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Microsoft Windows Security review: Decent protection, but you’re still better off with a paid alternative

Our Rating :

Microsoft’s in-house security software offers top-notch protection but it’s horrible to use


  • Decent protection


  • Not user-friendly
  • Dysfunctional to use
  • Hefty impact on system performance

Formerly known as Defender, Windows 10’s built-in antivirus tool now nestles among a whole suite of integrated security modules within an umbrella app that’s simply called Windows Security.

Some of these other components extend your protection in quite clever ways: for example, the Controlled Folder Access feature can stop ransomware dead in its tracks by blocking unrecognised applications from writing to your personal folders.

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Microsoft Windows Security review: What features does it have?

Microsoft’s SmartScreen technology has also evolved to take advantage of Windows 10’s extensive (and somewhat controversial) telemetry features, using them to identify and block programs with suspicious global usage patterns. Similar checks are built into the Edge browser and the Microsoft Store, to help protect you from suspicious websites, downloads and apps.

The Windows Security console also collects together various features that were previously scattered throughout the Settings app. These include Secure boot, which can defeat rootkits by preventing the BIOS from running startup code that doesn’t have the right cryptographic signature, and Windows Hello, which replaces your password with biometric authentication. Windows’ built-in parental controls are managed from here, too, as is the integrated firewall.

With all this built right into the OS, you might wonder why you’d need to bother installing additional security software. Indeed, a 100% overall protection rating from AV-Comparatives and AV-Test provides pretty good reassurance that, if you simply leave Windows with its default protections enabled, you’re very unlikely to get infected.

The trouble is, living with Windows Security is not a particularly pleasant experience. When the system thinks it’s found a threat, it posts up an almost insolently terse notification, reporting only that the antivirus component “found threats”. If you want to know what they were, or what Windows did about them, you’ll have to burrow into the Security app, locate the pertinent timestamp in the event list and approve a UAC requester just to see the basic details.

That’s not a one-off, either – it’s par for the course with Windows Security. The process of allowing an application through Controlled Folder Access is just as overcomplicated, which is perhaps why that feature is unhelpfully turned off by default.

Even finding your way around can be a chore: basic security settings rub shoulders with obscure technical controls, and since almost every page is presented in the form of a loosely spaced list of text items, taking stock of what’s in front of you involves a tiresome amount of skimming and scrolling. Honourable exceptions are the firewall, which opens as an MMC snap-in, and the Family Safety controls, which as always are managed from a colourful web console.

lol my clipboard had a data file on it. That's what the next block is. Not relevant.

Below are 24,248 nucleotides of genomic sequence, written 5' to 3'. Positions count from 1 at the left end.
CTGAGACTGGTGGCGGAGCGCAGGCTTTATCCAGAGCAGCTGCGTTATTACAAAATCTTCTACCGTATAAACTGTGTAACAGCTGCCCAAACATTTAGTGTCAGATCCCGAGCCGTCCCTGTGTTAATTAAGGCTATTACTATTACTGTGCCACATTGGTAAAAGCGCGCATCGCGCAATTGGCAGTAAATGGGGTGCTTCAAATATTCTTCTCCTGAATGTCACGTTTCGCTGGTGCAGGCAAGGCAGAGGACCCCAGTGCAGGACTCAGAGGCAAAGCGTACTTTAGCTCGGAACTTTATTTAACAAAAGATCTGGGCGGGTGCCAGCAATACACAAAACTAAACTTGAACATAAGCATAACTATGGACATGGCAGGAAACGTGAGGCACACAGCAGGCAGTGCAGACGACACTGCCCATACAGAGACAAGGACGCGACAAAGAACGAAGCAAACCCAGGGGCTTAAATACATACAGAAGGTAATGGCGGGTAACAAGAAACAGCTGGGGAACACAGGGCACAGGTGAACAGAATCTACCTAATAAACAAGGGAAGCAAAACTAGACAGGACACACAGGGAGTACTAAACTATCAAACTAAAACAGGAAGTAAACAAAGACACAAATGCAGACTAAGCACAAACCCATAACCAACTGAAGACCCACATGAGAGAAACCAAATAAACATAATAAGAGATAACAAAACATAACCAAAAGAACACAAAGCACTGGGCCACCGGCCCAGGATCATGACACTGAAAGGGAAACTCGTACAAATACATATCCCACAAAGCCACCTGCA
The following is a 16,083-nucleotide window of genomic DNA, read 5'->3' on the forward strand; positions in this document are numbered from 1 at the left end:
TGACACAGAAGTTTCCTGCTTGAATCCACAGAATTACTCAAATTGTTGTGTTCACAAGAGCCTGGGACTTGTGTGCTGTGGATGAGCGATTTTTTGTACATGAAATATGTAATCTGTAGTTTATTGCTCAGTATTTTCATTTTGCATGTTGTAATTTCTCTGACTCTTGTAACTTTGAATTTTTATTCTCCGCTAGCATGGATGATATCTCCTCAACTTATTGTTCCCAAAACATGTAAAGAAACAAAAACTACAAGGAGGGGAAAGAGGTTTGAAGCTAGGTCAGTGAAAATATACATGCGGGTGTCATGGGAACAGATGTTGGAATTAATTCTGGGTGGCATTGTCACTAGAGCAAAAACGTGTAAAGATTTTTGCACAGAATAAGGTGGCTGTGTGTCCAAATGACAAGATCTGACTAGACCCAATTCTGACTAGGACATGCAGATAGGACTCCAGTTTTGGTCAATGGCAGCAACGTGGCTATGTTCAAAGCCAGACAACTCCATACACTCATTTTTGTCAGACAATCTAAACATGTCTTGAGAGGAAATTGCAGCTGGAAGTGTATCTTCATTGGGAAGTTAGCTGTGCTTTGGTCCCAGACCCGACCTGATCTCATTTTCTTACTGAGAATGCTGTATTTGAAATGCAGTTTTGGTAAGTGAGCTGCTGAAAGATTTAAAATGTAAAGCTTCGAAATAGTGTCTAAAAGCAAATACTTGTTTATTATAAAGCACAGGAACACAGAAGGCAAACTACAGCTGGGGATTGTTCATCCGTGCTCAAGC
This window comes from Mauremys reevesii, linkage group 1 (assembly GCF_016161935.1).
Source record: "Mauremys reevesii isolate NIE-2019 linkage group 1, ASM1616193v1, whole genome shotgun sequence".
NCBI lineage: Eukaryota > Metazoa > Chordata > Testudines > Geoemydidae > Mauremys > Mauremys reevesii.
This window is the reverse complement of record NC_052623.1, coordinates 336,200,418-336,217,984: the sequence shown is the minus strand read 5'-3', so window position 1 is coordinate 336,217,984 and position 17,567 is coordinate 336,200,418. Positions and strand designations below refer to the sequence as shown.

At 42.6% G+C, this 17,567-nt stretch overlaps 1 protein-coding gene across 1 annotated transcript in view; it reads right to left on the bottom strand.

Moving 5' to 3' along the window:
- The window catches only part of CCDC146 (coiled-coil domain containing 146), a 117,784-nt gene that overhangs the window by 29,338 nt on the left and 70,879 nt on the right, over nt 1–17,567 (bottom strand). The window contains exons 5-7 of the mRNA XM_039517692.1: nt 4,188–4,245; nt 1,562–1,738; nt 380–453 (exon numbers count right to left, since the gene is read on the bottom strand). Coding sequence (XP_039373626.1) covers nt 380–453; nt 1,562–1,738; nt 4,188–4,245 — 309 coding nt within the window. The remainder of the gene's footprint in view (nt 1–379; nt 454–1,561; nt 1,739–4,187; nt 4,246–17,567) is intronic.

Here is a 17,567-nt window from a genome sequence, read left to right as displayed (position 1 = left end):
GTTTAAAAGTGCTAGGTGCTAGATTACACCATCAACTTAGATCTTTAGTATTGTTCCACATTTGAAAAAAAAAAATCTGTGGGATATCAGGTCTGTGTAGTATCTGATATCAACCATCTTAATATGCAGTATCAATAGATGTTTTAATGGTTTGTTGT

Microsoft Windows Security review: How good is protection and performance?

Perhaps the most frustrating thing about the fundamentally awful design of Windows Security is that you can’t entirely avoid it. Across AV-Comparatives and AV-Test’s malware tests, the antivirus module racked up five false positives – implying that, sooner or later, you may well need to go in and restore a file that’s been wrongly blocked.

Even after you’ve gone through the rigmarole of rescuing an item from quarantine, Windows will simply zap the file again the next time you access or scan it, unless you additionally burrow into the settings page, scroll down and step through the laborious process of manually adding the file to your Exclusions list.

If all of this is starting to turn you off Windows Security, this next part might finish the job. Of all the security suites we’ve tested recently, both paid for and free, Microsoft’s own code ranks dead last in terms of system impact.

Manual scanning is slow, too, and the predicted completion times seem to have no relationship with reality at all. At one point during our testing, the virus scanner was confidently telling us it expected to be finished in 13 seconds when, in fact, there was more than six minutes of grinding still to go.

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Microsoft Windows Security (2020) review: Should you stick with it?

I’d love to be more positive about Windows Security. Microsoft deserves credit for continually working to make Windows safer and for bringing antivirus performance up to levels that match the best paid-for security suites. And as Windows accumulates a growing range of security features, it makes sense to collect them together under one roof.

Unfortunately, Microsoft seems to have given absolutely zero consideration to the user experience, leaving us with a sprawling, confounding mishmash that’s neither efficient nor intuitive. Perhaps the major saving grace of Windows Security is that the key modules politely disable themselves when you install a third-party alternative, while the firewall and other low-level protections continue to do their thing behind the scenes.

That means you can get the best of both worlds by installing a nimbler, friendlier third-party package to take care of day-to-day security duties – and we strongly recommend that you do.

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